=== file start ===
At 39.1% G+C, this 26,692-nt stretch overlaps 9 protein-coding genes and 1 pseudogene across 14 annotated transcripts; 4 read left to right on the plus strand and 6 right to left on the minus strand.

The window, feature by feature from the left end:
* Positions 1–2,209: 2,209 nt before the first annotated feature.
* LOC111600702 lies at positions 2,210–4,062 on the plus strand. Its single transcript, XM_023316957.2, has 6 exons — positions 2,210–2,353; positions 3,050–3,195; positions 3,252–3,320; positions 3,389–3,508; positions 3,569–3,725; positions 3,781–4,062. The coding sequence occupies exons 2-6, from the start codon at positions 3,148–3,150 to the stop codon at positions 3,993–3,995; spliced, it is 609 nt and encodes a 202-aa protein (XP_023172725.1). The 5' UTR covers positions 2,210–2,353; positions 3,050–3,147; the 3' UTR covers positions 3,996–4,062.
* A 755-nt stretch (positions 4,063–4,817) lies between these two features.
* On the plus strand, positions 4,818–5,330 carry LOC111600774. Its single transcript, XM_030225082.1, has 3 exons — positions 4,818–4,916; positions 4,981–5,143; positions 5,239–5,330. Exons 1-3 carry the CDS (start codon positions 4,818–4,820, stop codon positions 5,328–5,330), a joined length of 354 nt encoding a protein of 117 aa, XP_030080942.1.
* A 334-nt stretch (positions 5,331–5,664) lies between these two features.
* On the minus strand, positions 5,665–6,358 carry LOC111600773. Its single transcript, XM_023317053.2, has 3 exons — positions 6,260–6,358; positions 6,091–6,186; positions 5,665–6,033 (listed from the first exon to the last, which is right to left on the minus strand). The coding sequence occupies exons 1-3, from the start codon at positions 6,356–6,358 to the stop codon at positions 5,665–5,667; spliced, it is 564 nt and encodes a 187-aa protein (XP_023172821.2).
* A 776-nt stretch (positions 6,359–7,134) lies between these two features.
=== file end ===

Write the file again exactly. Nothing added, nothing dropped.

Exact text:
At 39.1% G+C, this 26,692-nt stretch overlaps 9 protein-coding genes and 1 pseudogene across 14 annotated transcripts; 4 read left to right on the plus strand and 6 right to left on the minus strand.

The window, feature by feature from the left end:
* Positions 1–2,209: 2,209 nt before the first annotated feature.
* LOC111600702 lies at positions 2,210–4,062 on the plus strand. Its single transcript, XM_023316957.2, has 6 exons — positions 2,210–2,353; positions 3,050–3,195; positions 3,252–3,320; positions 3,389–3,508; positions 3,569–3,725; positions 3,781–4,062. The coding sequence occupies exons 2-6, from the start codon at positions 3,148–3,150 to the stop codon at positions 3,993–3,995; spliced, it is 609 nt and encodes a 202-aa protein (XP_023172725.1). The 5' UTR covers positions 2,210–2,353; positions 3,050–3,147; the 3' UTR covers positions 3,996–4,062.
* A 755-nt stretch (positions 4,063–4,817) lies between these two features.
* On the plus strand, positions 4,818–5,330 carry LOC111600774. Its single transcript, XM_030225082.1, has 3 exons — positions 4,818–4,916; positions 4,981–5,143; positions 5,239–5,330. Exons 1-3 carry the CDS (start codon positions 4,818–4,820, stop codon positions 5,328–5,330), a joined length of 354 nt encoding a protein of 117 aa, XP_030080942.1.
* A 334-nt stretch (positions 5,331–5,664) lies between these two features.
* On the minus strand, positions 5,665–6,358 carry LOC111600773. Its single transcript, XM_023317053.2, has 3 exons — positions 6,260–6,358; positions 6,091–6,186; positions 5,665–6,033 (listed from the first exon to the last, which is right to left on the minus strand). The coding sequence occupies exons 1-3, from the start codon at positions 6,356–6,358 to the stop codon at positions 5,665–5,667; spliced, it is 564 nt and encodes a 187-aa protein (XP_023172821.2).
* A 776-nt stretch (positions 6,359–7,134) lies between these two features.